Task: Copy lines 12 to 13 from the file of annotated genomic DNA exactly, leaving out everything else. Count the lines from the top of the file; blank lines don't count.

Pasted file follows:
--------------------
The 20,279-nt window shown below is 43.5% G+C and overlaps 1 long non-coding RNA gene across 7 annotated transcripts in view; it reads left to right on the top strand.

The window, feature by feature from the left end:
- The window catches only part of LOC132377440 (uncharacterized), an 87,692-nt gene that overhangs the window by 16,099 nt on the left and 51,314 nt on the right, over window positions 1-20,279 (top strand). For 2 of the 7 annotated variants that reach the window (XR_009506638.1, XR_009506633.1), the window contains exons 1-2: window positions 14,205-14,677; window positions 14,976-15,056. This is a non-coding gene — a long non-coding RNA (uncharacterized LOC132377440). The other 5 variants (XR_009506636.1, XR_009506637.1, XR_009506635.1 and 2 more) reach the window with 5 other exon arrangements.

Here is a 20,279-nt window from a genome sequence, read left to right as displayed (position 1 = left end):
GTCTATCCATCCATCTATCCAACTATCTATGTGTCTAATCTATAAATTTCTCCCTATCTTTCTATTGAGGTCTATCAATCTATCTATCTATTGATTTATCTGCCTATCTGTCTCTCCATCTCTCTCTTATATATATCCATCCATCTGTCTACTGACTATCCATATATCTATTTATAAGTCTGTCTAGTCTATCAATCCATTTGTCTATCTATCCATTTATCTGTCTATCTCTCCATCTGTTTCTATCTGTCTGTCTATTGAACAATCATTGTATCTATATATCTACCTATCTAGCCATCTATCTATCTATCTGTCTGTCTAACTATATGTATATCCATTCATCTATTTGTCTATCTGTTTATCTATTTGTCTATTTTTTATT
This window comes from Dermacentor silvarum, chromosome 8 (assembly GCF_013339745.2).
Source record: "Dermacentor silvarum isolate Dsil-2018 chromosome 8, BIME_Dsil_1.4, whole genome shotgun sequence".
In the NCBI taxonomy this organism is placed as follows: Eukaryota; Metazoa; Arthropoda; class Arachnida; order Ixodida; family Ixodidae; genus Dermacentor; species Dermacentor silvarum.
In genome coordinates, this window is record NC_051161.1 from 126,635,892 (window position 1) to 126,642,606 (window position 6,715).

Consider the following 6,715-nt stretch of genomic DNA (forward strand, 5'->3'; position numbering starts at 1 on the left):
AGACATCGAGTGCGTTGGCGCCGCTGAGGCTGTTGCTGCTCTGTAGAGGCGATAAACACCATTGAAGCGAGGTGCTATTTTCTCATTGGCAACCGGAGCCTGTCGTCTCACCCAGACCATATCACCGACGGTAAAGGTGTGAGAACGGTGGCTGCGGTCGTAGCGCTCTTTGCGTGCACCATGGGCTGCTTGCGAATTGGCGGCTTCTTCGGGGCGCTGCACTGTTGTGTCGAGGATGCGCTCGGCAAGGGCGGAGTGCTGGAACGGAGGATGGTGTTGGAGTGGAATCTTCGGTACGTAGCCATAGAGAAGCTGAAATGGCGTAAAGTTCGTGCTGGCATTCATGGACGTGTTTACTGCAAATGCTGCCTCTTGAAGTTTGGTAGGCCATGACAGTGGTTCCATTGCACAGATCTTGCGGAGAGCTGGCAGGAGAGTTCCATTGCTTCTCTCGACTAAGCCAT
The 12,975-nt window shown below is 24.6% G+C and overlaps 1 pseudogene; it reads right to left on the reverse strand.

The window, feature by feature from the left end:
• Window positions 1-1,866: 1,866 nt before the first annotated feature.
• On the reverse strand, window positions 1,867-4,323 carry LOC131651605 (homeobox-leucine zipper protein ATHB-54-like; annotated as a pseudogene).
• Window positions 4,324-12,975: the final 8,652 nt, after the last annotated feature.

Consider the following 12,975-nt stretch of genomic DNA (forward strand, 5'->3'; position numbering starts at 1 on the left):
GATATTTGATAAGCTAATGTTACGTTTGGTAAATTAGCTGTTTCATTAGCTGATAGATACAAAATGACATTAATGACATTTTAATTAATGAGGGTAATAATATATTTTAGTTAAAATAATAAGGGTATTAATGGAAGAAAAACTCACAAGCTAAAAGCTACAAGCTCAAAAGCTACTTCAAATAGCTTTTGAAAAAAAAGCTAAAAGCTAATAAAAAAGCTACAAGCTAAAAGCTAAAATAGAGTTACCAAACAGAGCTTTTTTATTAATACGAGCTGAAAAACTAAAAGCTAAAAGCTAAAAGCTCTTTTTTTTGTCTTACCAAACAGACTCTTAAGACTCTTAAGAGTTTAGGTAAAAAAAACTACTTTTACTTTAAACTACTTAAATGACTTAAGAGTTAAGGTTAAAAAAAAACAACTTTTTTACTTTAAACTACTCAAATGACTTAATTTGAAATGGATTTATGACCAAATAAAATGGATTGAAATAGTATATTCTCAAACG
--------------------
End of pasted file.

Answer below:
The 12,975-nt window shown below is 24.6% G+C and overlaps 1 pseudogene; it reads right to left on the reverse strand.

The window, feature by feature from the left end: